Publication Date


Degree Program

Department of Biology

Degree Type

Master of Science


This thesis evaluates the ability of Agrobacterium tumefaciens strains resistant to the compound DIMBOA [2, 4-dihydroxy-7-methoxy-2h-l,4- benzoxazin-3(4H)-one] to infect corn. DIMBOA is a secondary plant metabolite and is believed to have antimicrobial properties and provides resistance to the plant against microbial infection. Agrobacteriummediated genetic transformation technique can be employed to genetically alter most dicotyledonous plant species. However, such transformation has been limited in monocotyledonous plants, especially corn. One of the factors responsible for this recalcitrance is the presence of DIMBOA in corn shoots. In this study, we proposed the use of DIMBOA- resistant strains of Agrobacterium tumefaciens, bearing binary plasmids pGUS and pBG5. These plasmids contained reporter GUS (p-glucuronidase) gene and NPT II (Neomycin Phosphotransferase) gene conferring resistance to kanamycin. These genes were placed under the eukaryotic 35S CaMV promoter and had a NOS terminator. A plant intron was inserted into the GUS reporter gene in the pGUS plasmid. The Agrobacterium strains were subjected to treatments with virulence gene inducers like acetosyringone (plant phenolic), nopaline, glucose and arabinose at various concentrations to evaluate increase in gene transfer events. The presence of the foreign reporter gene in the plant genome was indicated by the visual GUS assay, typically by the appearance of blue color in transformed corn and tobacco tissue in the presence of substrate X-Gluc (5-bromo-4-chloro-3-indoly glucuronide). A concentration of O.lmM acetosyringone was most optimal for the gene transfer event. Nopaline, glucose and arabinose did not affect the transformation efficiency. Polymerase Chain Reaction (PCR) was employed to diagnose the presence of GUS gene in the plant genome. The GUS reporter gene is a derivative of the bacterial uidA and is about 2000bp in size. Genomic DNA extracted from putative transformants of corn and tobacco tissue was amplified using primer sequences specific to the GUS gene. The PCR products were analyzed by agarose gel-electrophoresis. The transformed tissues were represented by band size comparable to uidA of approximately 2000 base pairs. The non-transformed tissue did not indicate the presence of this gene; thus, its absence suggested transfer of the reporter gene into the host plant genome. Although the percentage of transformation in corn tissue was low, Agrobacterium-mediated genetic transformation of corn was possible. We therefore suggest the use of DIMBOA-resistant Agrobacterium strains, treated with the inducer AS at a concentration of O.lmM for genetic transformation of corn.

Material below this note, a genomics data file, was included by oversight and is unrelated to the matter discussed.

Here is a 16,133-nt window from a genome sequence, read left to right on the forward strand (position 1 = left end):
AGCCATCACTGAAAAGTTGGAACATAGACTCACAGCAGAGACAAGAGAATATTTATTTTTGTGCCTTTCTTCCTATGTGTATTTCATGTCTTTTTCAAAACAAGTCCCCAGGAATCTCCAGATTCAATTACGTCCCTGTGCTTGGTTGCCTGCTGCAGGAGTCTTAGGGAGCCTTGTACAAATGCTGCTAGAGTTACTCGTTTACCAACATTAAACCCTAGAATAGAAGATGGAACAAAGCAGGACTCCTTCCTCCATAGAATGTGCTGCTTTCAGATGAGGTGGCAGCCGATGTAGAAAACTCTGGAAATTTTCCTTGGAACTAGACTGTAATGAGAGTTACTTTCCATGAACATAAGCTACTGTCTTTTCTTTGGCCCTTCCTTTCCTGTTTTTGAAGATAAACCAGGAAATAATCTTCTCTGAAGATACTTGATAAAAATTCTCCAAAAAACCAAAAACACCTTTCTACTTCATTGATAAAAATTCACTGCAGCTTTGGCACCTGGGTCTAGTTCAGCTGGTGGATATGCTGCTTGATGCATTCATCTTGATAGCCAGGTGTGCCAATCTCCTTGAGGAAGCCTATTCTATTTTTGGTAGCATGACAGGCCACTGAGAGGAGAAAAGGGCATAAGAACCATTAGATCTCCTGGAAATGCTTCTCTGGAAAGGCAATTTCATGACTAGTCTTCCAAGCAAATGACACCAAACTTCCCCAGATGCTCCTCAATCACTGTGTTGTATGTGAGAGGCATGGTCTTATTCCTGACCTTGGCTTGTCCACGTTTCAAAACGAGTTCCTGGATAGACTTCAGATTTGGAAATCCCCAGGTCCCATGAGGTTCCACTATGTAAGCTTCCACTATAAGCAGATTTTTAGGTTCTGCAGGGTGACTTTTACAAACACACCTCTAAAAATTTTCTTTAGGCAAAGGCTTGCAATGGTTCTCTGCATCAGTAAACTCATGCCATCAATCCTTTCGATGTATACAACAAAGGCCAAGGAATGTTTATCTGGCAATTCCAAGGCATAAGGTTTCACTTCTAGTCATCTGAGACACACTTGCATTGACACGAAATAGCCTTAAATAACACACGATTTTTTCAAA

Medical Sciences